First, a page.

A team of experts at the University of Bath created a specialized medical dressing which changes color when infection is detected in the wound.
To indicate the change in color, the medical dressing releases fluorescent dye from nanocapsules which are triggered by toxins from infections within the wound. These nanocapsules emulate skin cells by breaking open when bacteria are detected. Researchers said these tiny capsules are unaffected by harmless bacteria that are usually found on healthy skin.
Children with burn wounds are most susceptible to infections because of their still developing immune systems. Applying this medical dressing on these patients will help doctors immediately identify infections. Patients will be diagnosed and treated much faster, researchers said.
"It could really help to save lives," said Dr. Toby Jenkins, lead researcher of the project.
Cases of unnecessary antibiotic treatments will also be reduced, researchers said. Current methods for treating infections take up to 48 hours and require the removal of the medical dressing which is painful for patients. This could also result to life-long scarring and slower healing. As a precaution, antibiotics are then used to treat the infection.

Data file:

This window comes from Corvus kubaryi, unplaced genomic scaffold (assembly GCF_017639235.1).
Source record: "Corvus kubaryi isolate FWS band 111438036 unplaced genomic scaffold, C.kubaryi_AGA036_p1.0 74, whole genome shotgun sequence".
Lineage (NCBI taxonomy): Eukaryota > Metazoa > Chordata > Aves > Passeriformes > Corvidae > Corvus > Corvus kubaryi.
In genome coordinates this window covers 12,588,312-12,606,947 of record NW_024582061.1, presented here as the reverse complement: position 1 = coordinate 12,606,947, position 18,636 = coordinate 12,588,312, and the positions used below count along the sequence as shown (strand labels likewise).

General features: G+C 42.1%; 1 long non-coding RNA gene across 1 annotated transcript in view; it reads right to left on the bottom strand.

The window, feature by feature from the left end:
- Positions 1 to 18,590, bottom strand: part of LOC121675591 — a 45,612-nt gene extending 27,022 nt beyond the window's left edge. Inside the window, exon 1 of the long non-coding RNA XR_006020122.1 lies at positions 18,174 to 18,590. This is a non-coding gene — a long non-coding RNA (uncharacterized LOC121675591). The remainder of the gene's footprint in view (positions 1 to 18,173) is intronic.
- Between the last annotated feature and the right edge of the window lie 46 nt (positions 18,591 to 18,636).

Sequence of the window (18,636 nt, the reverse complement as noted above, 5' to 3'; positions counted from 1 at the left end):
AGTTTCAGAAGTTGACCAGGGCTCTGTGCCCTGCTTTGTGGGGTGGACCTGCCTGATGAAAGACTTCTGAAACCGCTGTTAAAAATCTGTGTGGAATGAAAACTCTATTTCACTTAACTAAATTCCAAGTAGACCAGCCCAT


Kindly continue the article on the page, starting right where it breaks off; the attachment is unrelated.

Researchers also said that existing treatments do not help doctors determine whether an ill child might have a high temperature because of a severe bacterial burn wound infection or because of a simple cold or cough.
Dr. Brian Jones, another researcher from the university, will look into how the medical dressing responds to problematic bacteria in wounds, as well as gather samples from adult patients.
"This could in turn lead to even further advances in treating these infections," added Jones.
Meanwhile, the Medical Research Council in the United Kingdom awarded more than £1 million ($1.5 million) to the research team.
The researchers will conduct more studies to find out how effective the medical dressing is in detecting infections. Once successful, Jenkins said they will work with their industry partner to create and produce a final prototype dressing that is safe for human trial.
The University of Bath collaborated with experts from the University of Brighton and the Healing Foundation Children's Burns Research Center which is based at the Bristol Children's Hospital.